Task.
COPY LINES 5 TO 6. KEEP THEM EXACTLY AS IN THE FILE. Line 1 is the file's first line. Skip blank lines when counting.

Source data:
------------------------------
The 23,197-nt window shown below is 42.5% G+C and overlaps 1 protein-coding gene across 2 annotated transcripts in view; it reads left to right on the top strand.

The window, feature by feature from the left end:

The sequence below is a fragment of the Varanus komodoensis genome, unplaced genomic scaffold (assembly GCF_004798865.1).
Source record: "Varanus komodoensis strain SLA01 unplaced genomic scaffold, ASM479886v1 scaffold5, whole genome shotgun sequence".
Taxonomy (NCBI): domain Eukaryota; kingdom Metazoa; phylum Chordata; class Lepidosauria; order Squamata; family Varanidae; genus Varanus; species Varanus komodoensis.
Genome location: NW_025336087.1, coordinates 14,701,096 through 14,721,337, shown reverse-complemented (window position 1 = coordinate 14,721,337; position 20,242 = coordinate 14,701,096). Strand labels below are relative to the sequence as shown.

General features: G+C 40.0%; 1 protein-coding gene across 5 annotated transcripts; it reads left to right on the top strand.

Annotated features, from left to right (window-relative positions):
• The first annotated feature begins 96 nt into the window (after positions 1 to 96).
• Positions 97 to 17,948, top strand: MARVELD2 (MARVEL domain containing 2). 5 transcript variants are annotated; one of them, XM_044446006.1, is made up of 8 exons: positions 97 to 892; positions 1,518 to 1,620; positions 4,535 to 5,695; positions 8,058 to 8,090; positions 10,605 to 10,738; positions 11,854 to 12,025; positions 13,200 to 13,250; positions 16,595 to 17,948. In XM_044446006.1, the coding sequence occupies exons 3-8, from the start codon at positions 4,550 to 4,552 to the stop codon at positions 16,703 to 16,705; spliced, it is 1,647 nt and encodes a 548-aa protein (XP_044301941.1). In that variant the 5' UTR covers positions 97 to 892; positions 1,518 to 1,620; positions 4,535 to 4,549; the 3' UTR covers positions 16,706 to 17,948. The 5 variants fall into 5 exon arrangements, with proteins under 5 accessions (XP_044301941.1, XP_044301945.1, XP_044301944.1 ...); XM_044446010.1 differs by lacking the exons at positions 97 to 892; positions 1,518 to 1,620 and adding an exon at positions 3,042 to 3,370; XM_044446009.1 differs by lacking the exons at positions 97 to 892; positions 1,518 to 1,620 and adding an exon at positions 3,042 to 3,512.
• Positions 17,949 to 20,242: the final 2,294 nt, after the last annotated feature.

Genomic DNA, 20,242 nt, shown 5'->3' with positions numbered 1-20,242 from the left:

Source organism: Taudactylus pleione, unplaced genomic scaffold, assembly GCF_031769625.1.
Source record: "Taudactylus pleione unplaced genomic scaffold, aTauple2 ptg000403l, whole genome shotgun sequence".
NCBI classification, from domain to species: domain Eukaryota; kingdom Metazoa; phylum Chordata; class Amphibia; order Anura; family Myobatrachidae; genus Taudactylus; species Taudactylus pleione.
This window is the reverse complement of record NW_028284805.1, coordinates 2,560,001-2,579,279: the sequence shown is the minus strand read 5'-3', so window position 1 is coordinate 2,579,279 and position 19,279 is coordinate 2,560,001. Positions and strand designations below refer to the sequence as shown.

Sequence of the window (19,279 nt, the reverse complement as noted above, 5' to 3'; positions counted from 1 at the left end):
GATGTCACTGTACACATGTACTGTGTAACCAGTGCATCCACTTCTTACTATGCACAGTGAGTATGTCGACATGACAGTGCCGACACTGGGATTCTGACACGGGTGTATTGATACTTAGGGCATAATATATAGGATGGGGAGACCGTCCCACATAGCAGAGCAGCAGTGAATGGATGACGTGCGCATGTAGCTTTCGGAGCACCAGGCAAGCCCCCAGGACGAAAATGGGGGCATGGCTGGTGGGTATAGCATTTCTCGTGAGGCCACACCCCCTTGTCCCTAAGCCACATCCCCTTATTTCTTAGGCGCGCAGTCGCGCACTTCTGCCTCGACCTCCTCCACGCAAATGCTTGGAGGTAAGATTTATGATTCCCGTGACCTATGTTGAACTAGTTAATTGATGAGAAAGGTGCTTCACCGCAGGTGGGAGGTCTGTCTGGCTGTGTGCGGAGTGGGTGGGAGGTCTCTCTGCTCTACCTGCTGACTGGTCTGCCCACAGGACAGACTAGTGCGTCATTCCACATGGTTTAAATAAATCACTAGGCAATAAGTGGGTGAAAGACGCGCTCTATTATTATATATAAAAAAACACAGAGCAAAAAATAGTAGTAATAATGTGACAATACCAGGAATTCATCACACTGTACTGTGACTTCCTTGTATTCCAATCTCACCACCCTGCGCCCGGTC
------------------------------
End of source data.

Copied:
Taxonomy (NCBI): domain Eukaryota; kingdom Metazoa; phylum Chordata; class Lepidosauria; order Squamata; family Varanidae; genus Varanus; species Varanus komodoensis.
Genome location: NW_025336087.1, coordinates 14,701,096 through 14,721,337, shown reverse-complemented (window position 1 = coordinate 14,721,337; position 20,242 = coordinate 14,701,096). Strand labels below are relative to the sequence as shown.